Australia's Frogtech Geoscience has released a new basement-focused study of the hydrocarbon-rich South China Sea and Gulf of Thailand; a geologically complex region.
The study (South China Sea Seebase) includes new, terrane-based plate reconstructions of the Proto-South China and insights into the tectonic evolution of the region.
The redefinition of the Paleotethys suture, a fundamental tectonic structure, shows that it formed a significant regional rheological and thermal boundary that was important to the evolution of hydrocarbon-rich basin systems through time.
The resulting structural and tectonic model gives petroleum explorers a new understanding of important early rift depocentres that may contain potential source rocks, and the impact of shifting sediment provenance through time.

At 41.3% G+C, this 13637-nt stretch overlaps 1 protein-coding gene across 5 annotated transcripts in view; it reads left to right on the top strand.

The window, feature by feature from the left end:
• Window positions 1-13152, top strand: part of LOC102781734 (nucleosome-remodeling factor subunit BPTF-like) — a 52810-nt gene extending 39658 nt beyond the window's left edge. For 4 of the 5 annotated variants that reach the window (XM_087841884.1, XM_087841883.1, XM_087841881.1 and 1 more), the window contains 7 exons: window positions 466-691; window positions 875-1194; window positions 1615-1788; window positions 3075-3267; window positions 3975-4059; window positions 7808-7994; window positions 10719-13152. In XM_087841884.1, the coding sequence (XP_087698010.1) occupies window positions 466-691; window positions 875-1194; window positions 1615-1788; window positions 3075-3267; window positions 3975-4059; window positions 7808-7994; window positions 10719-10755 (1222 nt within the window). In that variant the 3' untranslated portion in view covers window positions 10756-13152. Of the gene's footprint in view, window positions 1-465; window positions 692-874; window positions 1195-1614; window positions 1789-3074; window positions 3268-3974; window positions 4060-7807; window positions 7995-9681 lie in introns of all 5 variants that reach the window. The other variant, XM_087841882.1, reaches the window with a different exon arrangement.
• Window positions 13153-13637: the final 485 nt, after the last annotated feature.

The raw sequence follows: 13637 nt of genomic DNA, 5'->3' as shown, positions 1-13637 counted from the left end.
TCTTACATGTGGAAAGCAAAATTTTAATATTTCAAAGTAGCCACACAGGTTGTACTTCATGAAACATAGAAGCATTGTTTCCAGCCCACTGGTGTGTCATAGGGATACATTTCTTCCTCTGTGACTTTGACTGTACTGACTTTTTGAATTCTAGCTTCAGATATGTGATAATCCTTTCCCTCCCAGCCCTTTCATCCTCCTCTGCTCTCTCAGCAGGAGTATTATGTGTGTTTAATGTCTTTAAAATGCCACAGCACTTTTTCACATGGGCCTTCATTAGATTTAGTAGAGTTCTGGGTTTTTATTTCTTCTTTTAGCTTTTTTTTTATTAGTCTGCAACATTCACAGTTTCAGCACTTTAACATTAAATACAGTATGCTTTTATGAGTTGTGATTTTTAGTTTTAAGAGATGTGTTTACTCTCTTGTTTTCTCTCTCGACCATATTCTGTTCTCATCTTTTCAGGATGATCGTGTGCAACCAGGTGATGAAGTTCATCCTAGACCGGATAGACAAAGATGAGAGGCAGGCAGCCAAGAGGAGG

The South China Sea region has a complex history of rifting that has culminated in hyperextension and local mantle exhumation. These processes have fundamentally influenced the nature and evolution of associated basins and hydrocarbon systems.
Collectively, the study gives explorers foundation knowledge and an important framework to understand the development of petroleum systems elements (reservoir/source/seal) and processes through time. This foundation framework underpins the play-based exploration workflow undertaken by many hydrocarbon explorers, and provides the basis to develop new play concepts that lead to discovery.
The study leverages Frogtech’s integrated use of potential field and geological datasets to provide a hand-contoured, depth-to-basement structural model that overcomes the challenge of seismic imaging of deep basin geometries – particularly in regions of the South China Sea where very thick sediments and extensive carbonates impede resolution of structures at depth.